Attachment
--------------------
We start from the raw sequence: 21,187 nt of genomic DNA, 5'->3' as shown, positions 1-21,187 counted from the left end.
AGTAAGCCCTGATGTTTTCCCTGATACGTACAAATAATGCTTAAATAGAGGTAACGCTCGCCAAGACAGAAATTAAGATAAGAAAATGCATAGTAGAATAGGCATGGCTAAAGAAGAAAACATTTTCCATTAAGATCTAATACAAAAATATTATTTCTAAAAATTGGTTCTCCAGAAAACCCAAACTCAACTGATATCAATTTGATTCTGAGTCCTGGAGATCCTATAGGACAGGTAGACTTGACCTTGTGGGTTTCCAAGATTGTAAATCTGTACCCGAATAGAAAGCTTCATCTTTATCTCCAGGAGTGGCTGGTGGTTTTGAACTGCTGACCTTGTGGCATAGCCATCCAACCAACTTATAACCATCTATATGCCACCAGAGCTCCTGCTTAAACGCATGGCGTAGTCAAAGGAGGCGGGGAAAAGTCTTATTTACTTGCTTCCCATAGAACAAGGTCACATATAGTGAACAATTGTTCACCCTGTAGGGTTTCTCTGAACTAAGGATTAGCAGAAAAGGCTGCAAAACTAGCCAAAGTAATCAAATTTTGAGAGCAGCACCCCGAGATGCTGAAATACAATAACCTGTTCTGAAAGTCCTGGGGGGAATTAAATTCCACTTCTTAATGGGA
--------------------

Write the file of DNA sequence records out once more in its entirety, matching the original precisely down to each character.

We start from the raw sequence: 21,187 nt of genomic DNA, 5'->3' as shown, positions 1-21,187 counted from the left end.
AGTAAGCCCTGATGTTTTCCCTGATACGTACAAATAATGCTTAAATAGAGGTAACGCTCGCCAAGACAGAAATTAAGATAAGAAAATGCATAGTAGAATAGGCATGGCTAAAGAAGAAAACATTTTCCATTAAGATCTAATACAAAAATATTATTTCTAAAAATTGGTTCTCCAGAAAACCCAAACTCAACTGATATCAATTTGATTCTGAGTCCTGGAGATCCTATAGGACAGGTAGACTTGACCTTGTGGGTTTCCAAGATTGTAAATCTGTACCCGAATAGAAAGCTTCATCTTTATCTCCAGGAGTGGCTGGTGGTTTTGAACTGCTGACCTTGTGGCATAGCCATCCAACCAACTTATAACCATCTATATGCCACCAGAGCTCCTGCTTAAACGCATGGCGTAGTCAAAGGAGGCGGGGAAAAGTCTTATTTACTTGCTTCCCATAGAACAAGGTCACATATAGTGAACAATTGTTCACCCTGTAGGGTTTCTCTGAACTAAGGATTAGCAGAAAAGGCTGCAAAACTAGCCAAAGTAATCAAATTTTGAGAGCAGCACCCCGAGATGCTGAAATACAATAACCTGTTCTGAAAGTCCTGGGGGGAATTAAATTCCACTTCTTAATGGGA